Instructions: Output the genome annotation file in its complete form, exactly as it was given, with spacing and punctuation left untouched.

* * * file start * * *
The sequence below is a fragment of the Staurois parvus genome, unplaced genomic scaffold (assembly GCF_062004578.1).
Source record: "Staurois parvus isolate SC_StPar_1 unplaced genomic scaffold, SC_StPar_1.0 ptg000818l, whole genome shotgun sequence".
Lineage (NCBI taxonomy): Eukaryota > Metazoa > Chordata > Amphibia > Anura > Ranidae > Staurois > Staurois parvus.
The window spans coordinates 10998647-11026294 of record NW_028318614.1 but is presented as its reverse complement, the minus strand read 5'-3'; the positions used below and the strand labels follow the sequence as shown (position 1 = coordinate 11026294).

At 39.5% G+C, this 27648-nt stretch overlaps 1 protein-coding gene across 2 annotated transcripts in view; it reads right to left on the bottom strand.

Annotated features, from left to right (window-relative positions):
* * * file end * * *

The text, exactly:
The sequence below is a fragment of the Staurois parvus genome, unplaced genomic scaffold (assembly GCF_062004578.1).
Source record: "Staurois parvus isolate SC_StPar_1 unplaced genomic scaffold, SC_StPar_1.0 ptg000818l, whole genome shotgun sequence".
Lineage (NCBI taxonomy): Eukaryota > Metazoa > Chordata > Amphibia > Anura > Ranidae > Staurois > Staurois parvus.
The window spans coordinates 10998647-11026294 of record NW_028318614.1 but is presented as its reverse complement, the minus strand read 5'-3'; the positions used below and the strand labels follow the sequence as shown (position 1 = coordinate 11026294).

At 39.5% G+C, this 27648-nt stretch overlaps 1 protein-coding gene across 2 annotated transcripts in view; it reads right to left on the bottom strand.

Annotated features, from left to right (window-relative positions):